The team hit their fundraising goal and attended the USA Hockey High School National Championships in Coral Springs, Fla., on March 20-24. Slaugh could not immediately identify the raffle winner. The Basin Sports manager could not be reached for comment.
Raffle organizers said they saw no connection between the auction and recent shootings that have thrust gun control back into national and local debate, such as Sandy Hook and the theater killings in Aurora, Colo.
The Uintah Ute Hockey Team is part of a club team under the Ashley Valley Amateur Hockey Association.
Uintah schools Superintendent Mark Dockins emphasized that the hockey team is not a part of the district.
"It's unfortunate that they did a raffle for an assault rifle," Dockins said.
Rodney Anderson, a physician and Uintah school board member, said he did not know about this particular raffle, but it did not surprise him.
"I have entered lots of raffles for firearms, not from the school, from various local organizations," Anderson said. "There's raffles all the time for guns and stuff."
Last month, Utah Gov. Gary Herbert vetoed a controversial bill that would have allowed people to carry a concealed firearm without a permit.
The sponsor of HB76, Rep. John Mathis, R-Vernal, has repeatedly said the bill was simply a protection for ranchers who might find themselves in violation of the law by accidentally covering a gun while putting on a raincoat.
The raffle "was not meant to take lightly the shootings around the country," Slaugh said. "It's a totally different way of life [in Vernal]. We enjoy hunting."
He added: "We're not handing the gun to the winner, it's a gift certificate, they can get whatever they choose to use it for."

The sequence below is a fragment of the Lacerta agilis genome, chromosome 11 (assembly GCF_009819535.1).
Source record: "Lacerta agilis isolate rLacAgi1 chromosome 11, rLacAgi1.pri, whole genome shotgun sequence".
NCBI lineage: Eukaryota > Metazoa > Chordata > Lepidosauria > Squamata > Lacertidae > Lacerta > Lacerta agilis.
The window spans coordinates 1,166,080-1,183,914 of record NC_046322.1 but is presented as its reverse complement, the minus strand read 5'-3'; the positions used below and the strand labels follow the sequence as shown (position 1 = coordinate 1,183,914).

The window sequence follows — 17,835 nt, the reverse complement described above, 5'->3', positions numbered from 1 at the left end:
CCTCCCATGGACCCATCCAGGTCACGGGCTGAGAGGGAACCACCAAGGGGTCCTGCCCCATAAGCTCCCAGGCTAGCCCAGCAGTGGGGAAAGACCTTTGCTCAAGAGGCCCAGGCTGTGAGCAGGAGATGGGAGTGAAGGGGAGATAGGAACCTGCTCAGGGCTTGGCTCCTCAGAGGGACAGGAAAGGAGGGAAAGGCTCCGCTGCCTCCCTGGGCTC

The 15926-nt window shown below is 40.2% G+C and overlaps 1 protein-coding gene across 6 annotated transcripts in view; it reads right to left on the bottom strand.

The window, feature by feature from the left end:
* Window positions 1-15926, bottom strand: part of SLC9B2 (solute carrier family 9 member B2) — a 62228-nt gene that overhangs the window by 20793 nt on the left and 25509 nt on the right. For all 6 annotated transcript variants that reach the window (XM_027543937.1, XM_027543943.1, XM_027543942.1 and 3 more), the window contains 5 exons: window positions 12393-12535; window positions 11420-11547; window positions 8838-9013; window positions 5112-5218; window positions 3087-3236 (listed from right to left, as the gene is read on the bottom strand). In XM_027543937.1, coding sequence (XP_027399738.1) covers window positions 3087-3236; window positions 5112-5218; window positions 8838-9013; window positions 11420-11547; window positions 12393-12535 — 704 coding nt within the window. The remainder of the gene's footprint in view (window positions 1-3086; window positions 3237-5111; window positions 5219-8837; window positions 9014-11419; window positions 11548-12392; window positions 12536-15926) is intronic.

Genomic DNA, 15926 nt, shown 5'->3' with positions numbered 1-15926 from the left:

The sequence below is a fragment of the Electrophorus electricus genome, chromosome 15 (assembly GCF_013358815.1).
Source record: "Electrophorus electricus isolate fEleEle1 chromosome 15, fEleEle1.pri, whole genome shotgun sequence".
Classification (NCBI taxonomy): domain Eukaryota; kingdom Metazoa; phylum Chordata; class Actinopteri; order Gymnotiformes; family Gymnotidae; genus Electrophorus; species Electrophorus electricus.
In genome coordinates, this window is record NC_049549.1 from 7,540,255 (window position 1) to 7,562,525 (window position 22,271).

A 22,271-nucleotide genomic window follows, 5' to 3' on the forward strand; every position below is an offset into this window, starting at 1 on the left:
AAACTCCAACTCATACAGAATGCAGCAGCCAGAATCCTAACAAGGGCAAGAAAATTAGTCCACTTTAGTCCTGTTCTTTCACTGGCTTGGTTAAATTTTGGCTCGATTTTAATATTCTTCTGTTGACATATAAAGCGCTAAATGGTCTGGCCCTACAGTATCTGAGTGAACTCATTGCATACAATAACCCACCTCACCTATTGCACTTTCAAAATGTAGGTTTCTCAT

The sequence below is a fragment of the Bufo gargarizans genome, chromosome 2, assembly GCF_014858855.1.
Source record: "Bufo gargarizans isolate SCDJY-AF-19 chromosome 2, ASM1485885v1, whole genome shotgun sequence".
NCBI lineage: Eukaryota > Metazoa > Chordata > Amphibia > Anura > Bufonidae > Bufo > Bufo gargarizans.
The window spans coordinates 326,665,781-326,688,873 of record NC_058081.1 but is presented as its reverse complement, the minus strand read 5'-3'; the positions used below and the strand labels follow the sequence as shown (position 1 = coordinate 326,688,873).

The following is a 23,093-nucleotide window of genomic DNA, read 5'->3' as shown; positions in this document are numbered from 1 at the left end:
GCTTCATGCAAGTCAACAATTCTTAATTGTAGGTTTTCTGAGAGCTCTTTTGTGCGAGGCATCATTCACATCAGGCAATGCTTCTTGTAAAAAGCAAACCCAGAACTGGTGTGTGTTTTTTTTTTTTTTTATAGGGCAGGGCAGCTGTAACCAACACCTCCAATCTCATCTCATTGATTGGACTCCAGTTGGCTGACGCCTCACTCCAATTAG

Zack Gondek, who graduated from Uintah High School in 1999, said when his friend posted the Vernal raffle announcement on her Facebook page in Connecticut, it was deleted for being offensive.
"I have nothing against guns but an assault rifle for a school team, I think, crosses the line and is distasteful," Gondek said. "Whatever happened to auctioning off a TV or travel vacation?"
Fred Wilner, board president of Utah Amateur Hockey, said he was surprised by the rifle raffle, but "guns are legal in Utah." Both Wilner and Steve Gunn, of the Gun Violence Prevention Center in Salt Lake City ,said they have not heard of other rifle raffles in Utah.
"I've never heard of such a thing and it seems to me to be in poor taste," Gunn said. "The sponsors of the raffle could have chosen a better prize than one associated with the massacre in Connecticut. It just didn't show good judgement in my estimation."
Guns used at Sandy Hook
On March 28, state police warrants connected to the shootings at Sandy Hook Elementary School in Newton, Conn. were released. They provided new details about the attack by Adam Lanza and the guns he used.
The "Bushmaster .223 caliber model XM15 rifle" named in warrants is not essentially different from the "AR-15" named in news reports since the Dec. 14 shootings, according to Tom O'Neill, co-owner of TGS Outdoors of Branford, Conn.
"It's just a different model number but they both fire the same rounds, they're both civilian versions and semi-automatic," O'Neill said.
AR-15 is the original model number for the magazine-fed gun that was first built by ArmaLite of Illinois. AR "simply stands for ArmaLite rifle" and "XM15 would be Bushmaster's model number" for the weapon, O'Neill said. "If you put them side by side most people couldn't tell the difference."
While "AR" has become a generic term for the weapon, it's actually the model originally made by ArmaLite. "Too many people misuse AR because they think AR stands for 'assault rifle.' It does not," O'Neill said.
The semi-automatic rifle is made in both military and civilian versions; the military version is the M-16. The rifle Lanza used on Dec. 14 to kill 26 students and staff members at Sandy Hook Elementary School was a civilian version.
ArmaLite sold the patent to Colt Manufacturing Co., O'Neill said.
Ed Stannard, the New Haven Register